If you've got an unpublished essay on romance, you might be able to submit it for the Francis Award, which comes with a $250 USD prize and publication (after any needed revisions) in JPRS. The annual deadline for submissions will be
December 31 28 February 2021, and the winner will be announced in April.
Conseula Francis’s work on popular romance fiction focused on African American authors and representations of Black love, and priority for the Francis Award will be given to manuscripts that address Black-authored popular romance fiction and other work on Black love. Manuscripts on the diversity of, and diversities within, popular romance and romantic love culture—e.g., diversity of race, ethnicity, gender, religion, class, sexuality, disability, or age—will also be considered.
More details here: http://www.jprstudies.org/submissions/the-francis-award/
[Edited to add: "To encourage more submissions, the deadline for the Francis Award has been moved (this year and moving forward) to the end of February--in this case, Feb. 28, 2021."]
Congratulations to Inmaculada Pérez Casal on the completion of her thesis, Antecedents and Development of the Contemporary Romance Novel in English: A Study of the Contribution to the Genre by Rosamunde Pilcher and Lisa Kleypas (Universidade de Santiago de Compostela)!
Other newly completed works on romance are:
Allan, Jonathan A., 2020. “Mourning and Sentimental Heroism in Maureen Child's Lost in Sensation.” The Journal of Popular Culture. Online First.
Allan, Jonathan A., 2020. “'And he absolutely fascinated me': Masculinity and Virginity in Sherilee Gray’s Breaking Him.” Journal of Popular Romance Studies 9. [Open access.]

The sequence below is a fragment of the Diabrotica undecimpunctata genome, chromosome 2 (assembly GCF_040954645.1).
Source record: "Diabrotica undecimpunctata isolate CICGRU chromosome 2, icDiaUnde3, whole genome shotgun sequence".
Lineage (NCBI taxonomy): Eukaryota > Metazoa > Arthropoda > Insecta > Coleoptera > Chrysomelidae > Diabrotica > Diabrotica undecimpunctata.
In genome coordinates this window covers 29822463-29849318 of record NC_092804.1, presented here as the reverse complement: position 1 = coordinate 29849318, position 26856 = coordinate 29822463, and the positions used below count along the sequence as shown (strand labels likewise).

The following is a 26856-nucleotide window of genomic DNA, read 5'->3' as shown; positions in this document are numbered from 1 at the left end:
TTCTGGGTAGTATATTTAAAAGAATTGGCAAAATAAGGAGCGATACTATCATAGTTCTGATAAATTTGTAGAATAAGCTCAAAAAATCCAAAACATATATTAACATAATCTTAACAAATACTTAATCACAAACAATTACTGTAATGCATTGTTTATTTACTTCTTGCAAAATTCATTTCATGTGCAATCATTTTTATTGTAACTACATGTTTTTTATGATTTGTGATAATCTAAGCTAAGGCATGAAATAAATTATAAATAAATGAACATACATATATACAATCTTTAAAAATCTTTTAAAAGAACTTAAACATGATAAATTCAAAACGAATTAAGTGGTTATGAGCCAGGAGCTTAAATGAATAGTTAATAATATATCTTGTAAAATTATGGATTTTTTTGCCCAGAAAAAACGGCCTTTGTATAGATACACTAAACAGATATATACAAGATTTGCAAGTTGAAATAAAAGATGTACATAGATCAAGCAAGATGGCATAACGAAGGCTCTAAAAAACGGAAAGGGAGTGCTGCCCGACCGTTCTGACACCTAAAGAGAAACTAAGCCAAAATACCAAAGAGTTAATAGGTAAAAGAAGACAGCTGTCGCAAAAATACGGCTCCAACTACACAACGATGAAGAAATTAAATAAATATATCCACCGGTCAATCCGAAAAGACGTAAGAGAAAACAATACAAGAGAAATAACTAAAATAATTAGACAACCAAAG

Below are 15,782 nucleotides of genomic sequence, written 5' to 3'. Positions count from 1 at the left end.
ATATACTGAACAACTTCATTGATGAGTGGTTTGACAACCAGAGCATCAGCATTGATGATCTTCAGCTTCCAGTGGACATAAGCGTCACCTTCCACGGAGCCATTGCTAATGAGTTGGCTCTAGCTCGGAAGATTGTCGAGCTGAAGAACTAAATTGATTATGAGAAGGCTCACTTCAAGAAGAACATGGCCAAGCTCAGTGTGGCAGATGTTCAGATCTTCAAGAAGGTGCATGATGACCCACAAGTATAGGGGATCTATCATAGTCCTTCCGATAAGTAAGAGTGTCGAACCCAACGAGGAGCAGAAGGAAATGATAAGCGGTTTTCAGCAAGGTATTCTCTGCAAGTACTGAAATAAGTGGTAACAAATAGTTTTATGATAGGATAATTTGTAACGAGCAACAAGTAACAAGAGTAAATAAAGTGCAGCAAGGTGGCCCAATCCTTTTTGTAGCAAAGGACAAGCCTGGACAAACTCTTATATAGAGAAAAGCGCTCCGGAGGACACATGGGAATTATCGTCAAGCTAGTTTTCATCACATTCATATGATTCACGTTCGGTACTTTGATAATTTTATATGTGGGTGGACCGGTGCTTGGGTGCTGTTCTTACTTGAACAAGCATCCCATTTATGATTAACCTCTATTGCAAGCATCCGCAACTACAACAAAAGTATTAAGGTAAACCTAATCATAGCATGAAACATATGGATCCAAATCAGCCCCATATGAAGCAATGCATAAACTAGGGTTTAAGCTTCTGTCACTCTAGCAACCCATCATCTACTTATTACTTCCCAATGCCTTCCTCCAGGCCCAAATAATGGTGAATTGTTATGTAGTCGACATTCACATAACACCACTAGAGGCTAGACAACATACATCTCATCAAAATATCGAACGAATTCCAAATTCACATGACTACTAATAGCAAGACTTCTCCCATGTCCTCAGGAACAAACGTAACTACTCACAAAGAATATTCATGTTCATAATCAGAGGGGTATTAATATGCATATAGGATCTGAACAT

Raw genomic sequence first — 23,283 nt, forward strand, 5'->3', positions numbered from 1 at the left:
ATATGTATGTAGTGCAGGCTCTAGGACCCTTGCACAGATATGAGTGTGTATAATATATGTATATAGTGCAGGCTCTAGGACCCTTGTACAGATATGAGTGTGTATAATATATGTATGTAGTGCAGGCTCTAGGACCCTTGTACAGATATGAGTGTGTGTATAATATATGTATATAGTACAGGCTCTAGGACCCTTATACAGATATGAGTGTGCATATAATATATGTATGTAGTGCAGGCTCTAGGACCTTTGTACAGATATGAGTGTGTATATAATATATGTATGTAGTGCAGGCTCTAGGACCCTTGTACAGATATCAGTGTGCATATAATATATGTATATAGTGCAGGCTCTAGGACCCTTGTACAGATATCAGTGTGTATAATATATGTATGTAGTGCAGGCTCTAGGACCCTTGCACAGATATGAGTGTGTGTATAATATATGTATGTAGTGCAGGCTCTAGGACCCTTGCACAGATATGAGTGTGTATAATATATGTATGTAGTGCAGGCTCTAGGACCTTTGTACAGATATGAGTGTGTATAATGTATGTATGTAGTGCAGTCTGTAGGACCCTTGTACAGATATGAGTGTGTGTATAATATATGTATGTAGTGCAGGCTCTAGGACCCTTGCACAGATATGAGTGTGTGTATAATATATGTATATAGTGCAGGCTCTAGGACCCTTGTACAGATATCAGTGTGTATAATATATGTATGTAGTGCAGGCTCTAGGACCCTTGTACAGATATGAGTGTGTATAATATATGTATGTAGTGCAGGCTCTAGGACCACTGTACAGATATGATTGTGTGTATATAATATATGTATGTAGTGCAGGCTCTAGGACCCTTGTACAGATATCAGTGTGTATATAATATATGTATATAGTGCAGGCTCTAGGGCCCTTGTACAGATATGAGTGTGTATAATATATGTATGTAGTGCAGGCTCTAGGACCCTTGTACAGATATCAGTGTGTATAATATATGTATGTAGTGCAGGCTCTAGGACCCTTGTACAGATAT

Charlton, Michael, 2020. "Till Death Do Us Part: Romancing the Stone, Death Becomes Her, and the Romance Genre." A Critical Companion to Robert Zemeckis. Ed. Adam Barkman and Antonio Sanna. Lanham, Maryland: Lexington Books. 17-29.
OKell, Eleanor Regina, 2020. "Hercules as Romantic Hero in Twenty-first-century Historical Fiction." The Modern Hercules: Images of the Hero from the Nineteenth to the Early Twenty-First Century. Ed. Alastair J.L. Blanshard and Emma Stafford. Leiden: Brill. 121–145. Here's the abstract:
This chapter will examine Hercules as a romantic hero in two distinctly different examples of the historical novel, which can be classified as chick lit.: Kate Mosse’s serious historical fiction Citadel, which is set in the Languedoc during the Second World War, and Stephanie Laurens’ romantic historical fiction The Truth About Love, set in Cornwall during the Regency period. Both these novels invoke Hercules by name and the hero provides contextualisation for the events and relationships therein. For example, in Mosse the myth of Hercules’ relationship with Pyrene underpins the whole landscape (it is an origin myth for the Pyrenees) and in Laurens the Garden of Hercules forms a frequently referenced part of the landscape which is of significance for events in the plot. In both novels the presentation of Herculean myth as a background prompts the reader to extrapolate from the legend of Hercules to the characters depicted and their struggles. The similarities of and differences between the two authors’ uses of Hercules demonstrates not only that twenty-first-century chick lit. is open to exploring facets of the ancient hero’s character which go beyond monster-slaying and into the realm of the romantic/erotic but also that the genre of chick lit. can exhibit qualities more commonly associated with ‘serious’ literary fiction.
Reed, Eleanor, 2020. ‘Romance in Woman’s Weekly and Woman’s Weekly as Romance, 1918–39’, Journal of European Periodical Studies 5.2: 80–94. [Pdf available free online here.] The focus is on issues related to social class, but I thought this observation, that romance in these magazines functioned as a safe space within which to explore issues, relates to what I've described as romance's "pastoral care" function:
Interwar Woman’s Weekly fiction engages with issues including the rehabilitation of First World War veterans, marriage to a widower, frustration with housework, and single motherhood. Each story invites its reader to identify with a heroine whose experiences and dilemmas may parallel her own, and it is romance’s familiar, predictable structure that allows her to work through these potentially difficult or distressing issues. The guarantee of a happy ending establishes the story as a safe narrative space within which she can confront everyday problems. (86)